According to a new report by the United Nations-backed panel of scientists, the ozone layer is on track to recover within four decades as ozone-depleting substances (ODSs) are gradually phased out globally.
Over the past few decades, scientists have discovered that the ozone layer is being depleted by human activities, particularly the release of chlorofluorocarbons (CFCs) and other ozone-depleting substances. A thinning of the ozone layer, reported particularly over the poles and referred to as the “ozone hole,” has become humanity’s most feared environmental peril.
Recently, the UN, US, and EU compiled a scientific assessment of the ozone layer that confirmed the 1989 Montreal Protocol, an international agreement that eliminated most ozone-depleting chemicals, has been successful in restoring the ozone layer.
As of 2000, the Antarctic ozone hole was no longer expanding. And as long as current policies prevail, the ozone layer should recover over Antarctica around 2066, over the Arctic around 2045, and the rest of the world around two decades from now.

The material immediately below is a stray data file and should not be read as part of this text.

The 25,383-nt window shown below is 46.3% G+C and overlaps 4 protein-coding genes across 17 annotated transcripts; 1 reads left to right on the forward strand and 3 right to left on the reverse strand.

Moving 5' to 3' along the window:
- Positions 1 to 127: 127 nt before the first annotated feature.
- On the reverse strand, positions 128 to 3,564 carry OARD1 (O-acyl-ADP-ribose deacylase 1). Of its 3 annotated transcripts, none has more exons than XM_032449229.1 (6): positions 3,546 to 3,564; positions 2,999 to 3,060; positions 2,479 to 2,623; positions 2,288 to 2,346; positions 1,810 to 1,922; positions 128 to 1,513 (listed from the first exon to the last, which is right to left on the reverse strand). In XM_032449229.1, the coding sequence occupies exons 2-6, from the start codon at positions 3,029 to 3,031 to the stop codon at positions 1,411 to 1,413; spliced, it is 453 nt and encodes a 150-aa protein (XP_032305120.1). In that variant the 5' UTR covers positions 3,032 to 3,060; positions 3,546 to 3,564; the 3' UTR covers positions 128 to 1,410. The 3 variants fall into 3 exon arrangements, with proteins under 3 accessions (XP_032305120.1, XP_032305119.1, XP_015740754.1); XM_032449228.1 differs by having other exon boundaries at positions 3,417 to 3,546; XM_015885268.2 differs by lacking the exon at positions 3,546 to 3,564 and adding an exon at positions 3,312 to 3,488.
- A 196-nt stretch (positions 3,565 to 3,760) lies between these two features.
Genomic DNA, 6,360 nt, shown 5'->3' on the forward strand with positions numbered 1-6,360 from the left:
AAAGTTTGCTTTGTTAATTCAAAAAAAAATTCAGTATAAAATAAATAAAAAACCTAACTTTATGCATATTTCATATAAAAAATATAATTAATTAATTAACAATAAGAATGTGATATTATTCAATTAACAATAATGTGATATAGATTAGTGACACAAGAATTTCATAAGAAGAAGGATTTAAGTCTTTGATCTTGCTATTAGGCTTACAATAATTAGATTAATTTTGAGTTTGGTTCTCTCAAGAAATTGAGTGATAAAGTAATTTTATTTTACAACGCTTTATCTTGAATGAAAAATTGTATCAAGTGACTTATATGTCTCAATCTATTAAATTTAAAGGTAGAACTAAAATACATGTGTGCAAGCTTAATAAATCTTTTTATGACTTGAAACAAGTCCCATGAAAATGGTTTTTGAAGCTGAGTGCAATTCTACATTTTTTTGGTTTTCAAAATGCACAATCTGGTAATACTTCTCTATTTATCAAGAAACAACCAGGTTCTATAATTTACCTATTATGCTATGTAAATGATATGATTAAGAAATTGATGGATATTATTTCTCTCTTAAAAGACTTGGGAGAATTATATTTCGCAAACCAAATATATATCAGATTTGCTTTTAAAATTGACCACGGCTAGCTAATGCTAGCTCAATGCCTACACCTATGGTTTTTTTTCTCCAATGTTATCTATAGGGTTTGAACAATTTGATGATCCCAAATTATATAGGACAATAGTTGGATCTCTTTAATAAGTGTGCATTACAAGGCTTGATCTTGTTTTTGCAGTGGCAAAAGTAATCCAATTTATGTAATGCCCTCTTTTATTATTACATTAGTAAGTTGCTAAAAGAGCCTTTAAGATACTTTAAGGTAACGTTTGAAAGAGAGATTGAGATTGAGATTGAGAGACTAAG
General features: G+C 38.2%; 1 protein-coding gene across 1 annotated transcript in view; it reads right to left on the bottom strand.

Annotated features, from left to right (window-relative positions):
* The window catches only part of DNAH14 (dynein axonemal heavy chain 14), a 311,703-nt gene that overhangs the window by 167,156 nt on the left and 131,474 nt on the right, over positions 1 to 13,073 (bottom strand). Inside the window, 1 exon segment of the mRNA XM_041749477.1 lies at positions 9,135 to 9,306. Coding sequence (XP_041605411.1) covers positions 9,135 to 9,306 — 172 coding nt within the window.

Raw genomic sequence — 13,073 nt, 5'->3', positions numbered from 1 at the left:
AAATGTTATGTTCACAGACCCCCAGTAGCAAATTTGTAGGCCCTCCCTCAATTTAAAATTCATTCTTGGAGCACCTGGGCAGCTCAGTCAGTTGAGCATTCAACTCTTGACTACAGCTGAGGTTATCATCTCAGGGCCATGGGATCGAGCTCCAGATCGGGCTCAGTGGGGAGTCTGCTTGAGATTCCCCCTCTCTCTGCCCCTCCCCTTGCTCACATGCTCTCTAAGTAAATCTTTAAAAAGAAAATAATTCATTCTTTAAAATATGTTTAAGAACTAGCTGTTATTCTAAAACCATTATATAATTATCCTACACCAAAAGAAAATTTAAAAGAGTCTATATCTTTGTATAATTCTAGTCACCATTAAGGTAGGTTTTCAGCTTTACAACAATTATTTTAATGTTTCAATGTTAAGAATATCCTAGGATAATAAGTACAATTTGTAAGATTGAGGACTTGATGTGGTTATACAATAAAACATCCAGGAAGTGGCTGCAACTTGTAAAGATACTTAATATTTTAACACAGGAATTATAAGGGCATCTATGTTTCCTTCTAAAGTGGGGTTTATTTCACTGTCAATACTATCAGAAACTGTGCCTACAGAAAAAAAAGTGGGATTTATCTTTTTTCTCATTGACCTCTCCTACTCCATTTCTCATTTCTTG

The panel also looked at the prospect of solar geoengineering by spraying aerosols into the stratosphere – known as a stratospheric aerosol injection (SAI) – to reflect sunlight out of the earth’s atmosphere. The controversial practice has the potential to reduce global temperatures. However, it is still under further research due to its potential consequences, such as deepening the Antarctic ozone hole and delay in ozone recovery.
While there have been some positive developments in recent years, the ozone layer is still not fully recovered and continues to face challenges.
Hence, hurry and answer the survey on earth’s ozone layer healing, according to a UN report on the Real Research app from January 16, 2023. After that, you will receive 70 TNCs as a reward.
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